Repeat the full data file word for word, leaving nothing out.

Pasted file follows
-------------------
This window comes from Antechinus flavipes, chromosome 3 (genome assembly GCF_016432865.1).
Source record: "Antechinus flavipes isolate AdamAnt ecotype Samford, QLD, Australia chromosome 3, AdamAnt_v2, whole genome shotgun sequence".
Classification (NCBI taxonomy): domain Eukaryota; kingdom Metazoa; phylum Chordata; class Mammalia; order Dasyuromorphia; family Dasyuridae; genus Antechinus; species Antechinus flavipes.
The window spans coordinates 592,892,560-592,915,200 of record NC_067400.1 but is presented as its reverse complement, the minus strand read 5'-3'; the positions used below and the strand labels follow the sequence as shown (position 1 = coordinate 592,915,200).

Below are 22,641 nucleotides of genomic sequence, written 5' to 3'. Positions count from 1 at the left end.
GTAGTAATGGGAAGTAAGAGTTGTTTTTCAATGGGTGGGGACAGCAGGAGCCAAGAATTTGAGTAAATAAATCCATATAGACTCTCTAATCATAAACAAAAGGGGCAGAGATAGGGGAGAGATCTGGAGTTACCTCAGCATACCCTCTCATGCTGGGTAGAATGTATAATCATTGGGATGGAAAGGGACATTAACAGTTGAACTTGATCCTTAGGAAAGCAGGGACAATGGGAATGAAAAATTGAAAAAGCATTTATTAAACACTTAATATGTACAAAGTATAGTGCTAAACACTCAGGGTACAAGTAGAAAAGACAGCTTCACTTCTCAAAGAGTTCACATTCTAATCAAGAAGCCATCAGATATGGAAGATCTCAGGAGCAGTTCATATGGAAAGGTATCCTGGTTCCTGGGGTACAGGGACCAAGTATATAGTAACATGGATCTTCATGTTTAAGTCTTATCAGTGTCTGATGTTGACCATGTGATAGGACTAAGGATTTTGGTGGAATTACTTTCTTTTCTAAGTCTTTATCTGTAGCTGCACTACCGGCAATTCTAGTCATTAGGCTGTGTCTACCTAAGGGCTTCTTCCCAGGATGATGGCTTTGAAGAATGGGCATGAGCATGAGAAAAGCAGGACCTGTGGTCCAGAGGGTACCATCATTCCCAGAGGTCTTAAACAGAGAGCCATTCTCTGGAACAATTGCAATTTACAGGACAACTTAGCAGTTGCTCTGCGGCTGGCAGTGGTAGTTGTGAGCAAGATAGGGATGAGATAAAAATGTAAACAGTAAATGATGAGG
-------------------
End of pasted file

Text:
This window comes from Antechinus flavipes, chromosome 3 (genome assembly GCF_016432865.1).
Source record: "Antechinus flavipes isolate AdamAnt ecotype Samford, QLD, Australia chromosome 3, AdamAnt_v2, whole genome shotgun sequence".
Classification (NCBI taxonomy): domain Eukaryota; kingdom Metazoa; phylum Chordata; class Mammalia; order Dasyuromorphia; family Dasyuridae; genus Antechinus; species Antechinus flavipes.
The window spans coordinates 592,892,560-592,915,200 of record NC_067400.1 but is presented as its reverse complement, the minus strand read 5'-3'; the positions used below and the strand labels follow the sequence as shown (position 1 = coordinate 592,915,200).

Below are 22,641 nucleotides of genomic sequence, written 5' to 3'. Positions count from 1 at the left end.
GTAGTAATGGGAAGTAAGAGTTGTTTTTCAATGGGTGGGGACAGCAGGAGCCAAGAATTTGAGTAAATAAATCCATATAGACTCTCTAATCATAAACAAAAGGGGCAGAGATAGGGGAGAGATCTGGAGTTACCTCAGCATACCCTCTCATGCTGGGTAGAATGTATAATCATTGGGATGGAAAGGGACATTAACAGTTGAACTTGATCCTTAGGAAAGCAGGGACAATGGGAATGAAAAATTGAAAAAGCATTTATTAAACACTTAATATGTACAAAGTATAGTGCTAAACACTCAGGGTACAAGTAGAAAAGACAGCTTCACTTCTCAAAGAGTTCACATTCTAATCAAGAAGCCATCAGATATGGAAGATCTCAGGAGCAGTTCATATGGAAAGGTATCCTGGTTCCTGGGGTACAGGGACCAAGTATATAGTAACATGGATCTTCATGTTTAAGTCTTATCAGTGTCTGATGTTGACCATGTGATAGGACTAAGGATTTTGGTGGAATTACTTTCTTTTCTAAGTCTTTATCTGTAGCTGCACTACCGGCAATTCTAGTCATTAGGCTGTGTCTACCTAAGGGCTTCTTCCCAGGATGATGGCTTTGAAGAATGGGCATGAGCATGAGAAAAGCAGGACCTGTGGTCCAGAGGGTACCATCATTCCCAGAGGTCTTAAACAGAGAGCCATTCTCTGGAACAATTGCAATTTACAGGACAACTTAGCAGTTGCTCTGCGGCTGGCAGTGGTAGTTGTGAGCAAGATAGGGATGAGATAAAAATGTAAACAGTAAATGATGAGG